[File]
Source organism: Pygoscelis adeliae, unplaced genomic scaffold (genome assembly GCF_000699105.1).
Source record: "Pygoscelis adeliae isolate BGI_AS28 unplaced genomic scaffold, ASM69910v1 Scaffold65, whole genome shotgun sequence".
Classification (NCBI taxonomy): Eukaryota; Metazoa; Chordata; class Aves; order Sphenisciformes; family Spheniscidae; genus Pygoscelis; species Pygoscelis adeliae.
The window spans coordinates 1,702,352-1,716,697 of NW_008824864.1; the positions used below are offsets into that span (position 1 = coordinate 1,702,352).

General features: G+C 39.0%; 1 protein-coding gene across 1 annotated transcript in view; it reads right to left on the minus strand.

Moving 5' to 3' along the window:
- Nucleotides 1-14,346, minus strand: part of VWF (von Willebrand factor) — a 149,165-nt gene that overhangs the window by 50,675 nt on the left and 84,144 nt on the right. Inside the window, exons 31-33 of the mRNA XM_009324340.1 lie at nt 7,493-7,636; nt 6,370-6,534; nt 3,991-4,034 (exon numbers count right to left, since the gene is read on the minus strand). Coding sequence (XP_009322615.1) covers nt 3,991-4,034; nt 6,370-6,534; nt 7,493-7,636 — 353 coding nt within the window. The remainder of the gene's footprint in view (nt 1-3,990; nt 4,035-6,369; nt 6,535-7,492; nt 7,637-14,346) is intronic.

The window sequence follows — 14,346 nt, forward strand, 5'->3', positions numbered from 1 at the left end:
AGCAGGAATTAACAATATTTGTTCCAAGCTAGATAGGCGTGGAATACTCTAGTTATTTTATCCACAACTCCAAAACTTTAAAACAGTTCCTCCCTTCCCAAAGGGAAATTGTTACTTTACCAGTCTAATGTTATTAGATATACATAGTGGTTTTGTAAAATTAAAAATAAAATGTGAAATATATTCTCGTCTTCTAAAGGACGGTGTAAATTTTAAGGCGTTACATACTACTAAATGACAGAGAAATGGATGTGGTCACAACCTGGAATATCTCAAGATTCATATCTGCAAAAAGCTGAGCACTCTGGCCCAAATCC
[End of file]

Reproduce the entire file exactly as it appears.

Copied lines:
Source organism: Pygoscelis adeliae, unplaced genomic scaffold (genome assembly GCF_000699105.1).
Source record: "Pygoscelis adeliae isolate BGI_AS28 unplaced genomic scaffold, ASM69910v1 Scaffold65, whole genome shotgun sequence".
Classification (NCBI taxonomy): Eukaryota; Metazoa; Chordata; class Aves; order Sphenisciformes; family Spheniscidae; genus Pygoscelis; species Pygoscelis adeliae.
The window spans coordinates 1,702,352-1,716,697 of NW_008824864.1; the positions used below are offsets into that span (position 1 = coordinate 1,702,352).

General features: G+C 39.0%; 1 protein-coding gene across 1 annotated transcript in view; it reads right to left on the minus strand.

Moving 5' to 3' along the window:
- Nucleotides 1-14,346, minus strand: part of VWF (von Willebrand factor) — a 149,165-nt gene that overhangs the window by 50,675 nt on the left and 84,144 nt on the right. Inside the window, exons 31-33 of the mRNA XM_009324340.1 lie at nt 7,493-7,636; nt 6,370-6,534; nt 3,991-4,034 (exon numbers count right to left, since the gene is read on the minus strand). Coding sequence (XP_009322615.1) covers nt 3,991-4,034; nt 6,370-6,534; nt 7,493-7,636 — 353 coding nt within the window. The remainder of the gene's footprint in view (nt 1-3,990; nt 4,035-6,369; nt 6,535-7,492; nt 7,637-14,346) is intronic.

The window sequence follows — 14,346 nt, forward strand, 5'->3', positions numbered from 1 at the left end:
AGCAGGAATTAACAATATTTGTTCCAAGCTAGATAGGCGTGGAATACTCTAGTTATTTTATCCACAACTCCAAAACTTTAAAACAGTTCCTCCCTTCCCAAAGGGAAATTGTTACTTTACCAGTCTAATGTTATTAGATATACATAGTGGTTTTGTAAAATTAAAAATAAAATGTGAAATATATTCTCGTCTTCTAAAGGACGGTGTAAATTTTAAGGCGTTACATACTACTAAATGACAGAGAAATGGATGTGGTCACAACCTGGAATATCTCAAGATTCATATCTGCAAAAAGCTGAGCACTCTGGCCCAAATCC